Alessandra Steinherr and the contradictions in beauty


Although I’m ten minutes late calling due to my failure of a Nokia brick, Alessandra is as charming as her original e-mails suggest when she picks up the phone.

“To be totally honest I don’t care what people think — I really couldn’t care less. If people want to be judgemental about me and the beauty industry that’s their problem. I love what I do and I’m proud of what I do.” Steinherr certainly has a lot to be proud about. An award winning journalist and stylist, Steinherr is one of the heavyweights in the world of beauty. Having been Beauty Director at Cosmopolitan, she is now the Beauty Director of Glamour. All this from a woman who has a degree in Economics and speaks six languages.

“Of course I’ve been in situations where people are judgemental but when it happens, I just let it slide because I have nothing to prove. Funnily enough, it’s usually women rather than men. Mainly because I think men don’t understand what it is to work in beauty so they’re normally more intrigued.” Certainly, the beauty industry is one which has always commanded a degree of both fascination and disparagement. Like the fashion industry, there are many who see it as ‘trivial’ and ‘superficial’. However, it is also a $160 billion-a-year global industry on which Americans spend more than they do on education.

Steinherr argues that there are other benefits to her field of work, “I clearly don’t see what I do as a life-saving exercise but we need to be entertained. I don’t take myself seriously. If I tell you abouteyeliner this season, I obviously don’t think it’s important news. But if after a long day’s work, you just want to put your feet up and find read- ing about beauty to be enjoyable and relaxing then that gives what I do purpose.”

What initially drew you into the beauty industry? “I can tell you exactly what it was. I always gravitated towards beauty and makeup in general because I was not skinny. I wasn’t grossly overweight, but I wasn’t able to wear all the clothes you see in magazines. But beauty I felt anyone could do. It’s no matter that I don’t fit into the tiny hot pants my friends wear, but I can smell nice, I can have nice hair — that’s what it truly came from.”

Steinherr firmly feels that beauty is a far more democratic and forgiving world than the fashion industry. “A lot of people attack the beauty industry for being very superficial and portraying an image of women that is unrealistic, but actually beauty is open to everyone. Fashion is far more targeted toward a certain type of person; beauty is not. I also think that fashion is much more trend-set than beauty.”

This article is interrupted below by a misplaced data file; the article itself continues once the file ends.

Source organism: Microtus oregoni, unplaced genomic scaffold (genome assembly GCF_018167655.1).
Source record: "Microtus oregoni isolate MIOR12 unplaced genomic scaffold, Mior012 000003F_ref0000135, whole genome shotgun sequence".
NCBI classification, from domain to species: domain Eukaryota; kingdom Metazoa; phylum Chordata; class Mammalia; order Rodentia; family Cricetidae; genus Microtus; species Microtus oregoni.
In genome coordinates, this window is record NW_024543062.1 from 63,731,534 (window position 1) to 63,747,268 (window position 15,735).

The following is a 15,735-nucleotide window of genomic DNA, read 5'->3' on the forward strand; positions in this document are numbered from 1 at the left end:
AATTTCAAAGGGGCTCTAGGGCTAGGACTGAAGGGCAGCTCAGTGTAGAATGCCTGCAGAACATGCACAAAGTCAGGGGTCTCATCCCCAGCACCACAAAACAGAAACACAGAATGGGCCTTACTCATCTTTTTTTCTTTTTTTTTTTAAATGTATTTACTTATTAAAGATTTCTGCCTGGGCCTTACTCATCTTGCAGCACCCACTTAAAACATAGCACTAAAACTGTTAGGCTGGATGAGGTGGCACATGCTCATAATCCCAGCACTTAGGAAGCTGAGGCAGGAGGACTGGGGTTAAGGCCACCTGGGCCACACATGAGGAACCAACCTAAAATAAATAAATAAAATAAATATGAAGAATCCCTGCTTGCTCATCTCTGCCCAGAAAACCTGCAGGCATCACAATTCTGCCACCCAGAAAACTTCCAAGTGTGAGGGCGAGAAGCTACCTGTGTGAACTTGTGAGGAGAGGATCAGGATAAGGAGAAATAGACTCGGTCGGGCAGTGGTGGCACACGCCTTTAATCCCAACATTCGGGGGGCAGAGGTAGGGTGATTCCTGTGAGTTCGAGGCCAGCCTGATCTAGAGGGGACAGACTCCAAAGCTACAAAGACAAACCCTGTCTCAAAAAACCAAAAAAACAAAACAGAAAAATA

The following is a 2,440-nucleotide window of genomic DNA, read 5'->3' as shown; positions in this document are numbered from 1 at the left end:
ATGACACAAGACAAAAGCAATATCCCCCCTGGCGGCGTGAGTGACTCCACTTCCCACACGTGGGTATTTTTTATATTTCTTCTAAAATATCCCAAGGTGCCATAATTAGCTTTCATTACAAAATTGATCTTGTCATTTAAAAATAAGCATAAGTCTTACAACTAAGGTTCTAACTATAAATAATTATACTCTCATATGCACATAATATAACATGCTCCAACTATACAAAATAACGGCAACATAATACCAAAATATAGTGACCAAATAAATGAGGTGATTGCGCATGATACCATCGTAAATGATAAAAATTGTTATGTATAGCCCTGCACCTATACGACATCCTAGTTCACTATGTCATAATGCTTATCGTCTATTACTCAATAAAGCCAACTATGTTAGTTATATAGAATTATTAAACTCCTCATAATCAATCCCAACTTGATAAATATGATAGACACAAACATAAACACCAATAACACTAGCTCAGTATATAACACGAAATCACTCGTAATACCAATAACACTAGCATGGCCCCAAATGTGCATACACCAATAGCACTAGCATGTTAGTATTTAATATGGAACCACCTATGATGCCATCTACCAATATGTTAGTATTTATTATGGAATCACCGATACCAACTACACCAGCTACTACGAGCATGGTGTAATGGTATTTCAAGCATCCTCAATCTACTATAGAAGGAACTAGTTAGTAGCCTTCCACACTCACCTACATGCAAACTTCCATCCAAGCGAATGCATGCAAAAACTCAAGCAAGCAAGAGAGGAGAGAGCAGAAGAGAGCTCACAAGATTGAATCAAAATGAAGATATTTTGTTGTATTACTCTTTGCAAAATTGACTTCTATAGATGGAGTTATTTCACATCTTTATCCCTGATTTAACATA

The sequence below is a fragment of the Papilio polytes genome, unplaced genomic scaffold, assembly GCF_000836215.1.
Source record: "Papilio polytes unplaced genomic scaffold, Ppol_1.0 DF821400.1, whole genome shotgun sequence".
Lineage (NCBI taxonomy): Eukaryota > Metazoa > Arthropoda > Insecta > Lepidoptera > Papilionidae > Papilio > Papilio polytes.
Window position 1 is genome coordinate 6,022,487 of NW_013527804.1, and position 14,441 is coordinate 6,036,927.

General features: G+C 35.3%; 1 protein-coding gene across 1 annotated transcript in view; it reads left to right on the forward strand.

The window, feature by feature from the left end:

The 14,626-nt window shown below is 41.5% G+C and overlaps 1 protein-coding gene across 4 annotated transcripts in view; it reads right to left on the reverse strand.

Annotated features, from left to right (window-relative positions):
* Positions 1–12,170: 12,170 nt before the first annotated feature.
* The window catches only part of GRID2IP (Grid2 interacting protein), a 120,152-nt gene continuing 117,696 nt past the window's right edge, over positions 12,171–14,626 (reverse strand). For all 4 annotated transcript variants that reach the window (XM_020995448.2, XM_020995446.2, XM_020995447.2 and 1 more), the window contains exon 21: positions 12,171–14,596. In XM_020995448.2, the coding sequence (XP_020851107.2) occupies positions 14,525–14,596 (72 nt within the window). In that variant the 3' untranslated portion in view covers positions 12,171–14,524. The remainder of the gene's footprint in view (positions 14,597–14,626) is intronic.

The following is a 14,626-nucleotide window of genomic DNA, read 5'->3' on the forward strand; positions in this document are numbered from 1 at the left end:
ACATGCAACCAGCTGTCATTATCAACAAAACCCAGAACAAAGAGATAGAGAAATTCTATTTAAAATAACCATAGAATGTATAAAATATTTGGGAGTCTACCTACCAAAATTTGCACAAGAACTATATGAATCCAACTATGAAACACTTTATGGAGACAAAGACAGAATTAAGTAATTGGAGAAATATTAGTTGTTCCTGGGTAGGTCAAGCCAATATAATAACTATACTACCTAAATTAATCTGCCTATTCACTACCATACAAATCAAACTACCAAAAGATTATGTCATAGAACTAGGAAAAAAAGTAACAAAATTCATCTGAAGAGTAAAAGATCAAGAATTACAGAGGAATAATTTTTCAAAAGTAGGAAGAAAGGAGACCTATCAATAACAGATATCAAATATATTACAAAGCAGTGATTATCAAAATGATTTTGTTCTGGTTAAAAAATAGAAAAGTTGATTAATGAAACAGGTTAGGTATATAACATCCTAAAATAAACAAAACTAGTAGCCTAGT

In an age of female empowerment and the ongoing battle of gender equality in the workplace, there’s a lot of focus on women breaking through glass ceilings in male-dominated environments; what’s it like being a woman working in a female-dominated environment?

“I want to give you a true answer because I don’t want to give you bullshit. Yes, of course there are challenges working in a female-dominated environment. To be fair, I can’t compare because I’ve never worked in a male-dominated environment. I’ve sometimes got into trouble with my bluntness when working solely with women — maybe it’s more of a male attribute. But at the same time, Glamour is not Devil Wears Prada — there’s not that kind of attitude here. But I love working with the women in my team. I love spending time with them everyday and the nurturing aspect is really important for me.”

In an industry which focuses on women’s appearances and comes under fire from some quarters for being anti-feminist, I was interested to hear Steinherr’s thoughts on whether glossy magazines and beauty can ever equate with modern feminism. Steinherr’s take was certainly refreshing. “I would never label myself a feminist or not a feminist. I have an issue with labels. For someone to say ‘I’m not a feminist’ or say ‘I am a feminist’ is redundant.”

Surely, however, that is still arguing for gender equality? “Yes, I mean, I’m never going to say ‘a man isn’t allowed do this’ or ‘a woman shouldn’t do this’. But I think it’s about being a good human being and standing up for yourself. It’s about having an inbuilt censor for what’s right and wrong, related to labels.”

We then moved on to chatting about Steinherr’s battle with her weight, something about which she is extremely forthcoming. “I always knew I was overweight and I wasn’t happy about that but then, as part of a Glamour feature, we had a nutritionist in and the results came back saying I was borderline obese. I just went ‘this is it. That’s not healthy.’”

Steinherr then began a journey on which she managed to lose over three stone and also began to conquer her food demons — all in the public eye as part of an extended Glamour feature. It was this, she says, that kept her going, “When the first issue came out, the number of letters we got was the most letters we’ve ever received — I literally burst into tears. The kind of thing that people wrote to me, it was that which gave me the strength. I never left any- thing out, I really wrote what I felt and what a failure I felt in that area of my life because I couldn’t control my eating. When you have a weight issue it’s not necessarily a food issue, but an emotional one. Your problem is not a piece of cake, it’s why you want the entire cake. Having just a green juice is not going to solve your problems.”

Steinherr is a woman who defies assumptions, is passionate about what she does and forthright in what she thinks. She leaves me with one notably poignant comment. She says, “It’s amazing if you can be both smart and in- telligent and interested in beauty and makeup at the same time. It’s not a contradiction, it just makes you a more interesting person. You’re like a superwoman.”




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